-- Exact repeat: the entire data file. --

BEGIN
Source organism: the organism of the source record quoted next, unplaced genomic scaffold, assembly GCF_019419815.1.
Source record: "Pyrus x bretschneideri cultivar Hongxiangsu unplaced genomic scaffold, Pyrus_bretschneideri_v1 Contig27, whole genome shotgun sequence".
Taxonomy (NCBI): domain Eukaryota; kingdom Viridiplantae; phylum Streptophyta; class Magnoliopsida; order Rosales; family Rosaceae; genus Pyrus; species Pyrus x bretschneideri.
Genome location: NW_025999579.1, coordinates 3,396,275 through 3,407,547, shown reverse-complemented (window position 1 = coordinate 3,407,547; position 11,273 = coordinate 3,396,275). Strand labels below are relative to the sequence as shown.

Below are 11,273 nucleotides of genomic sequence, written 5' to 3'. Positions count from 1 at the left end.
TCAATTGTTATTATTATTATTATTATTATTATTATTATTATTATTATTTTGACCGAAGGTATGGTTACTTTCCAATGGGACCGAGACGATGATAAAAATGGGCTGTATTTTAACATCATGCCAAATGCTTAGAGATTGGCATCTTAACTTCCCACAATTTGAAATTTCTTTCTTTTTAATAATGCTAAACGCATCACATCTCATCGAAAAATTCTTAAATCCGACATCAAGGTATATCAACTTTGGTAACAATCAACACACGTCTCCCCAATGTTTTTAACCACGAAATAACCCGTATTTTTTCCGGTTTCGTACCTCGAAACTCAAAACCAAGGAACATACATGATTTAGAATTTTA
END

Source organism: the organism of the source record quoted next, unplaced genomic scaffold, assembly GCF_019419815.1.
Source record: "Pyrus x bretschneideri cultivar Hongxiangsu unplaced genomic scaffold, Pyrus_bretschneideri_v1 Contig27, whole genome shotgun sequence".
Taxonomy (NCBI): domain Eukaryota; kingdom Viridiplantae; phylum Streptophyta; class Magnoliopsida; order Rosales; family Rosaceae; genus Pyrus; species Pyrus x bretschneideri.
Genome location: NW_025999579.1, coordinates 3,396,275 through 3,407,547, shown reverse-complemented (window position 1 = coordinate 3,407,547; position 11,273 = coordinate 3,396,275). Strand labels below are relative to the sequence as shown.

Below are 11,273 nucleotides of genomic sequence, written 5' to 3'. Positions count from 1 at the left end.
TCAATTGTTATTATTATTATTATTATTATTATTATTATTATTATTATTTTGACCGAAGGTATGGTTACTTTCCAATGGGACCGAGACGATGATAAAAATGGGCTGTATTTTAACATCATGCCAAATGCTTAGAGATTGGCATCTTAACTTCCCACAATTTGAAATTTCTTTCTTTTTAATAATGCTAAACGCATCACATCTCATCGAAAAATTCTTAAATCCGACATCAAGGTATATCAACTTTGGTAACAATCAACACACGTCTCCCCAATGTTTTTAACCACGAAATAACCCGTATTTTTTCCGGTTTCGTACCTCGAAACTCAAAACCAAGGAACATACATGATTTAGAATTTTA